How Will Ownership Transfer Affect My Credit?

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Debt is an essential part of credit scoring. Demonstrating your ability to maintain long-term responsibility is the cornerstone of financial health. The average person needs credit to purchase big-ticket items, but what happens when ownership is shared or transferred? Read on to learn how these factors could affect your credit.

Credit Card Balances

Credit utilization accounts for 30 percent of your credit score. The amount owed vs. the total credit limit illustrates your reliance on borrowed funds. The credit elite maintain an individual and cumulative ratio of 25 percent or less. Suppose you have the following credit cards:

  • Card A
    Years active: 9. Balance: $2,500. Limit: $10,000. Ratio: 25%
  • Card B
    Years active: 3. Balance: $450. Limit: $3,500. Ratio: 12.9%
  • Card C
    Years active: 0. Balance: $1,000. Limit: $10,000. Ratio: 10%

You opened Card C three months ago, and it provides zero percent interest for 18 months. To secure better terms, you are tempted to transfer Card A and Card B’s balances and close the accounts.

Card C may offer better terms, but transferring balances and closing accounts will do more harm than good. Closing Card A and Card B will eliminate 9 and 3 years of payment history, respectively. It will also lessen account diversity on your credit reports and increase your utilization ratio to 39.5 percent. With the right strategy, credit card balances won’t damage your score, but a few missteps will accomplish the opposite. Consider all factors before deciding to transfer a balance.

Mortgages

Transferring ownership of a home usually occurs in the following cases:

  • Marriage. Adding a spouse to your home title won’t affect your credit score, but it may raise your property taxes, affecting your liquid savings and emergency fund.
  • Divorce. Division of property is common in divorce decrees. If your spouse retains ownership of the home, you will sign a quitclaim deed which transfers physical ownership to your ex. Unfortunately, it does not remove your name from the original loan documents. Unless your ex refinances under his or her own name, you are still responsible for the outstanding mortgage debt. If your ex fails to pay, your credit will suffer the consequences.
  • Estate planning. Aging parents may consider gifting a home to their adult children during the estate planning process. Deeding the home to family before passing away carries a few risks:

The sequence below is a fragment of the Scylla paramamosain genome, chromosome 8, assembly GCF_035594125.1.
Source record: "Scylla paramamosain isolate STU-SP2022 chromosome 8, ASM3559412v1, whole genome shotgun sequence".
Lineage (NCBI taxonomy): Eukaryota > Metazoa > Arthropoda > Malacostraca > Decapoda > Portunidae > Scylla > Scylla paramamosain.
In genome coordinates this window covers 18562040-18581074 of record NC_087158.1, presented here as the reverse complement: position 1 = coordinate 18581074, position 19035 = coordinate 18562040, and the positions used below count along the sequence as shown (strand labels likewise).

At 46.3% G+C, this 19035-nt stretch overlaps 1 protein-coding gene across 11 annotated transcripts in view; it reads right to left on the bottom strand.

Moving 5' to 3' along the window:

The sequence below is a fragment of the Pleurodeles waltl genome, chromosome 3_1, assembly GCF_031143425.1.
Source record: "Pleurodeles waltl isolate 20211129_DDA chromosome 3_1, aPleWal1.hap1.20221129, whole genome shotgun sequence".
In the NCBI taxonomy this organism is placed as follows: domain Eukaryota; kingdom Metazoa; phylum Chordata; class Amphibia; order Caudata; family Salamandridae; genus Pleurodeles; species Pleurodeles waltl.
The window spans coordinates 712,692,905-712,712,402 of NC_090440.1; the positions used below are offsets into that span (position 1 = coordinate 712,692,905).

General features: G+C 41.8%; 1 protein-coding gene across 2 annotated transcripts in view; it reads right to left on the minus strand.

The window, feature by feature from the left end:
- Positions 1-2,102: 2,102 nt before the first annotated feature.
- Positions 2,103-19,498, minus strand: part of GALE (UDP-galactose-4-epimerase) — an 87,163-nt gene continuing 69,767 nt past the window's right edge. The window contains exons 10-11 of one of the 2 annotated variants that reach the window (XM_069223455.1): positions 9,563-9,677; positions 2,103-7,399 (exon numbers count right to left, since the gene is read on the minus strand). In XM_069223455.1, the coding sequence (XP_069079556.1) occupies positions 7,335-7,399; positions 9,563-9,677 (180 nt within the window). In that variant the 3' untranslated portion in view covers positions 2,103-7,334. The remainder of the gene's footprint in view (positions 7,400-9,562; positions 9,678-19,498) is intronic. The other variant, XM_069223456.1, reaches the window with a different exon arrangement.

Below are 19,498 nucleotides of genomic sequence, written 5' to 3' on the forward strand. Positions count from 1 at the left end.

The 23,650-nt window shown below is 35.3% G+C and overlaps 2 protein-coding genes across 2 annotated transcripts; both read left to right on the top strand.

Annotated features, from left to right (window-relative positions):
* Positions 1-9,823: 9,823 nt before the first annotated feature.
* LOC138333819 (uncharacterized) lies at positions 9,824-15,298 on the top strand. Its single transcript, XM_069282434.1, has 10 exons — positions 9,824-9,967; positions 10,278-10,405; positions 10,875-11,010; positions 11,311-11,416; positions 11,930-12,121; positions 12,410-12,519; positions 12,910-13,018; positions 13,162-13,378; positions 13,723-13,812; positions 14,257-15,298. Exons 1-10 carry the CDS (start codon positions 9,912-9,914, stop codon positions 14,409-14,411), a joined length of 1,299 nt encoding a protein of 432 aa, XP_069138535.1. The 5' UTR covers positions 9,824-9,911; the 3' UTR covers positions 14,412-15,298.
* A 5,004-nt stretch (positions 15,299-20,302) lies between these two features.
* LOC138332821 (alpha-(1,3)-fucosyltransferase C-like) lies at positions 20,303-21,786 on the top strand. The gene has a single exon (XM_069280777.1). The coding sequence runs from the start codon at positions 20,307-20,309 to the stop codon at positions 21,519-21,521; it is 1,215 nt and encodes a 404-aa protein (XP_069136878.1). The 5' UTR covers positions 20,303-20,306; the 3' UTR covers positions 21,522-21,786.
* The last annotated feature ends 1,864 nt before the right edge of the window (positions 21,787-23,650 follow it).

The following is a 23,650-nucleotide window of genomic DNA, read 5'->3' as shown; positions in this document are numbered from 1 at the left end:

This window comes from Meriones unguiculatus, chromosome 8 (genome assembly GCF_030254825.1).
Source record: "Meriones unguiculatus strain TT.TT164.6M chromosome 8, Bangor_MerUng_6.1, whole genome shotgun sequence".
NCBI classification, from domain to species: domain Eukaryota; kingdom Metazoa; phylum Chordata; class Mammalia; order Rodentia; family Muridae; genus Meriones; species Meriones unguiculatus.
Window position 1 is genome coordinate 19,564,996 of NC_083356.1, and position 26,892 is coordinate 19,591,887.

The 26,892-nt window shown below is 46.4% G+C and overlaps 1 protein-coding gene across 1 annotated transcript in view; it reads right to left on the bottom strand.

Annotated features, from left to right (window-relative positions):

• Lack of control. Deeding the home to another person, even family, relinquishes your control over the property. Legally, they retain the right to sell it or even evict you from the property.
    • Lender consequences. The terms of your mortgage may prohibit ownership transfer. If the lender finds out, they may recall the loan and demand full payment, a consequence that is likely to devastate your savings and credit score.
    • Higher taxes. Relinquishing a mortgage after age 65 also means losing the ability to claim property tax exemptions, mortgage exemptions and other money-saving tools, resulting in higher taxes. The effects have the power to damage your budget and credit standing in the process.

There are plenty of safe ways to ensure your children’s inheritance. Talk to an estate planning attorney to avoid these mistakes.

Co-signing a loan

Ownership is complicated when co-signing is involved. Vouching for family or a friend on a loan application means using your credit score in lieu of theirs for approval. Although you aren’t the primary borrower, co-signing will affect your credit by:

  • Placing a hard inquiry in your file
  • Appearing as an open account on your credit report
  • Altering your credit utilization ratio and debt-to-income ratio (which is considered when applying for a loan)
  • Transferring responsibility to you if the principal borrower fails to pay

Shared ownership and debt transfer is dangerous without proper planning. Ensure your partners are trustworthy and consult experts before making any permanent decisions. The result will protect your credit along the way.

Posted in Finance
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